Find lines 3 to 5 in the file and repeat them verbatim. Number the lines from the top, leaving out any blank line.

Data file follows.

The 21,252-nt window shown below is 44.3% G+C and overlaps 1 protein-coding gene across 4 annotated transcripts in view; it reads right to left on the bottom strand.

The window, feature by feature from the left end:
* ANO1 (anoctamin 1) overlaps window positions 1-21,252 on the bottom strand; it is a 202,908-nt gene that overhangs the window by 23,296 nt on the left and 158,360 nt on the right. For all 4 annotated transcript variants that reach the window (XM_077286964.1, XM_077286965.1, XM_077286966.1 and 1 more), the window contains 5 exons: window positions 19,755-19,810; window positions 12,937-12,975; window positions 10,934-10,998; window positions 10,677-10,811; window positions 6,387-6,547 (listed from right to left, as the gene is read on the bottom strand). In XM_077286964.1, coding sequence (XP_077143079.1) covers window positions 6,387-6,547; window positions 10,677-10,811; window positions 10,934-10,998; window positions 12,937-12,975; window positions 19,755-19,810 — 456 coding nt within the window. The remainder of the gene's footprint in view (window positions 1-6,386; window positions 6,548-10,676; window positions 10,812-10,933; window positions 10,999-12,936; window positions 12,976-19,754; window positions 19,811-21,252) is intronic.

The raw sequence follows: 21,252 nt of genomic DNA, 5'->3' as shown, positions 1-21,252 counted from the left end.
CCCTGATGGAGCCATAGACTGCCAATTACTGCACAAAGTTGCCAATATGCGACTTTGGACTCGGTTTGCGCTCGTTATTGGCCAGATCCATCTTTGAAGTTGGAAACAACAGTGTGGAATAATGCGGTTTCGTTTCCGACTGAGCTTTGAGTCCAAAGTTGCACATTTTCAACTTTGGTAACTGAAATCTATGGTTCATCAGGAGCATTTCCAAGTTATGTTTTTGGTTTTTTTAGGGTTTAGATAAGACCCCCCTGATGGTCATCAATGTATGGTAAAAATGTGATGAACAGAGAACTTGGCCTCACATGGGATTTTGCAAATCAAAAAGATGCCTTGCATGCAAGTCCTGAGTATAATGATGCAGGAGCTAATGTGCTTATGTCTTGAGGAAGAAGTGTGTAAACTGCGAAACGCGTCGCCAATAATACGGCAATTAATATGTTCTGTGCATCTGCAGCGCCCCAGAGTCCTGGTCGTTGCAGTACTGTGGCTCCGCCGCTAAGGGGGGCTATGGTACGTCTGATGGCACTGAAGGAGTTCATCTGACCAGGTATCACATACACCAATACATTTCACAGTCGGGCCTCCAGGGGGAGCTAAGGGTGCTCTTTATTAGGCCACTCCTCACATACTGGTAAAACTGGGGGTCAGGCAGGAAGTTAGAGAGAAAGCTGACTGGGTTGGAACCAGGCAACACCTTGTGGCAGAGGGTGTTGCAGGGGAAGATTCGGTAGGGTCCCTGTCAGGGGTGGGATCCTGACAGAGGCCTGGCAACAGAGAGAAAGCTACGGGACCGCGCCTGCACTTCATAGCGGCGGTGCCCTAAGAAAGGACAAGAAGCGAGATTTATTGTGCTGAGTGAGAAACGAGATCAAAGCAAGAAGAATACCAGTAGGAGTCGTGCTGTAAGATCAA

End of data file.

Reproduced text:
* ANO1 (anoctamin 1) overlaps window positions 1-21,252 on the bottom strand; it is a 202,908-nt gene that overhangs the window by 23,296 nt on the left and 158,360 nt on the right. For all 4 annotated transcript variants that reach the window (XM_077286964.1, XM_077286965.1, XM_077286966.1 and 1 more), the window contains 5 exons: window positions 19,755-19,810; window positions 12,937-12,975; window positions 10,934-10,998; window positions 10,677-10,811; window positions 6,387-6,547 (listed from right to left, as the gene is read on the bottom strand). In XM_077286964.1, coding sequence (XP_077143079.1) covers window positions 6,387-6,547; window positions 10,677-10,811; window positions 10,934-10,998; window positions 12,937-12,975; window positions 19,755-19,810 — 456 coding nt within the window. The remainder of the gene's footprint in view (window positions 1-6,386; window positions 6,548-10,676; window positions 10,812-10,933; window positions 10,999-12,936; window positions 12,976-19,754; window positions 19,811-21,252) is intronic.

The raw sequence follows: 21,252 nt of genomic DNA, 5'->3' as shown, positions 1-21,252 counted from the left end.
CCCTGATGGAGCCATAGACTGCCAATTACTGCACAAAGTTGCCAATATGCGACTTTGGACTCGGTTTGCGCTCGTTATTGGCCAGATCCATCTTTGAAGTTGGAAACAACAGTGTGGAATAATGCGGTTTCGTTTCCGACTGAGCTTTGAGTCCAAAGTTGCACATTTTCAACTTTGGTAACTGAAATCTATGGTTCATCAGGAGCATTTCCAAGTTATGTTTTTGGTTTTTTTAGGGTTTAGATAAGACCCCCCTGATGGTCATCAATGTATGGTAAAAATGTGATGAACAGAGAACTTGGCCTCACATGGGATTTTGCAAATCAAAAAGATGCCTTGCATGCAAGTCCTGAGTATAATGATGCAGGAGCTAATGTGCTTATGTCTTGAGGAAGAAGTGTGTAAACTGCGAAACGCGTCGCCAATAATACGGCAATTAATATGTTCTGTGCATCTGCAGCGCCCCAGAGTCCTGGTCGTTGCAGTACTGTGGCTCCGCCGCTAAGGGGGGCTATGGTACGTCTGATGGCACTGAAGGAGTTCATCTGACCAGGTATCACATACACCAATACATTTCACAGTCGGGCCTCCAGGGGGAGCTAAGGGTGCTCTTTATTAGGCCACTCCTCACATACTGGTAAAACTGGGGGTCAGGCAGGAAGTTAGAGAGAAAGCTGACTGGGTTGGAACCAGGCAACACCTTGTGGCAGAGGGTGTTGCAGGGGAAGATTCGGTAGGGTCCCTGTCAGGGGTGGGATCCTGACAGAGGCCTGGCAACAGAGAGAAAGCTACGGGACCGCGCCTGCACTTCATAGCGGCGGTGCCCTAAGAAAGGACAAGAAGCGAGATTTATTGTGCTGAGTGAGAAACGAGATCAAAGCAAGAAGAATACCAGTAGGAGTCGTGCTGTAAGATCAA